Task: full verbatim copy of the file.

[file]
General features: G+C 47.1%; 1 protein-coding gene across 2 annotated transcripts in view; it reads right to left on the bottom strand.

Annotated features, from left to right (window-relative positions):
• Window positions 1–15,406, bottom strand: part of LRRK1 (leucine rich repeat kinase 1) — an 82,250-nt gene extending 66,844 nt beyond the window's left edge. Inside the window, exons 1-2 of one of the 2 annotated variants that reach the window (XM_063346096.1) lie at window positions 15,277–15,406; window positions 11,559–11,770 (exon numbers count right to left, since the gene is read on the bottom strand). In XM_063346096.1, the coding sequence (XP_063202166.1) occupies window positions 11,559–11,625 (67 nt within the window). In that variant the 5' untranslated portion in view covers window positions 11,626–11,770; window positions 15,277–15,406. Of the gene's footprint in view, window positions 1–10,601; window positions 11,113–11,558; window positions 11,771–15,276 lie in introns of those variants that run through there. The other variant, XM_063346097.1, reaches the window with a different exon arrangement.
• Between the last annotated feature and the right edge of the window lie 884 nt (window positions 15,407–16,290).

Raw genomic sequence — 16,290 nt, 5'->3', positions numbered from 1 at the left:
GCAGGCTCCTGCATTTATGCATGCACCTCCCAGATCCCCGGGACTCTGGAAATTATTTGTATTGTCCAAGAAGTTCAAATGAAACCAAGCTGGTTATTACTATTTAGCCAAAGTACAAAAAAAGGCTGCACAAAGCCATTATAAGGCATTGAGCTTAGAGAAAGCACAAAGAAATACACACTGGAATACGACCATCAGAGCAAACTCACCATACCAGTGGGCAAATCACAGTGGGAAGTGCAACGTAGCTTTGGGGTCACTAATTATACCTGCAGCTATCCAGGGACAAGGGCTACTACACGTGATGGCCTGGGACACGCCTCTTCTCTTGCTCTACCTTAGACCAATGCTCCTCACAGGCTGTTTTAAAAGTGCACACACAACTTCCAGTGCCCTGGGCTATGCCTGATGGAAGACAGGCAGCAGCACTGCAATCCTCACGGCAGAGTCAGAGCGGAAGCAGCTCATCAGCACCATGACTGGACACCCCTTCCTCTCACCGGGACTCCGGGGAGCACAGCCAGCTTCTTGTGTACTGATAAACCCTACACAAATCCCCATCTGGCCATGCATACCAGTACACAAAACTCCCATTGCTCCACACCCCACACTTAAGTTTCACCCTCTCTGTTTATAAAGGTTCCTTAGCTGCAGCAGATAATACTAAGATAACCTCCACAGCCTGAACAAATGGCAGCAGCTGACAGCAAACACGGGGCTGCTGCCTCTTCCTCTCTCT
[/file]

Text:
General features: G+C 47.1%; 1 protein-coding gene across 2 annotated transcripts in view; it reads right to left on the bottom strand.

Annotated features, from left to right (window-relative positions):
• Window positions 1–15,406, bottom strand: part of LRRK1 (leucine rich repeat kinase 1) — an 82,250-nt gene extending 66,844 nt beyond the window's left edge. Inside the window, exons 1-2 of one of the 2 annotated variants that reach the window (XM_063346096.1) lie at window positions 15,277–15,406; window positions 11,559–11,770 (exon numbers count right to left, since the gene is read on the bottom strand). In XM_063346096.1, the coding sequence (XP_063202166.1) occupies window positions 11,559–11,625 (67 nt within the window). In that variant the 5' untranslated portion in view covers window positions 11,626–11,770; window positions 15,277–15,406. Of the gene's footprint in view, window positions 1–10,601; window positions 11,113–11,558; window positions 11,771–15,276 lie in introns of those variants that run through there. The other variant, XM_063346097.1, reaches the window with a different exon arrangement.
• Between the last annotated feature and the right edge of the window lie 884 nt (window positions 15,407–16,290).

Raw genomic sequence — 16,290 nt, 5'->3', positions numbered from 1 at the left:
GCAGGCTCCTGCATTTATGCATGCACCTCCCAGATCCCCGGGACTCTGGAAATTATTTGTATTGTCCAAGAAGTTCAAATGAAACCAAGCTGGTTATTACTATTTAGCCAAAGTACAAAAAAAGGCTGCACAAAGCCATTATAAGGCATTGAGCTTAGAGAAAGCACAAAGAAATACACACTGGAATACGACCATCAGAGCAAACTCACCATACCAGTGGGCAAATCACAGTGGGAAGTGCAACGTAGCTTTGGGGTCACTAATTATACCTGCAGCTATCCAGGGACAAGGGCTACTACACGTGATGGCCTGGGACACGCCTCTTCTCTTGCTCTACCTTAGACCAATGCTCCTCACAGGCTGTTTTAAAAGTGCACACACAACTTCCAGTGCCCTGGGCTATGCCTGATGGAAGACAGGCAGCAGCACTGCAATCCTCACGGCAGAGTCAGAGCGGAAGCAGCTCATCAGCACCATGACTGGACACCCCTTCCTCTCACCGGGACTCCGGGGAGCACAGCCAGCTTCTTGTGTACTGATAAACCCTACACAAATCCCCATCTGGCCATGCATACCAGTACACAAAACTCCCATTGCTCCACACCCCACACTTAAGTTTCACCCTCTCTGTTTATAAAGGTTCCTTAGCTGCAGCAGATAATACTAAGATAACCTCCACAGCCTGAACAAATGGCAGCAGCTGACAGCAAACACGGGGCTGCTGCCTCTTCCTCTCTCT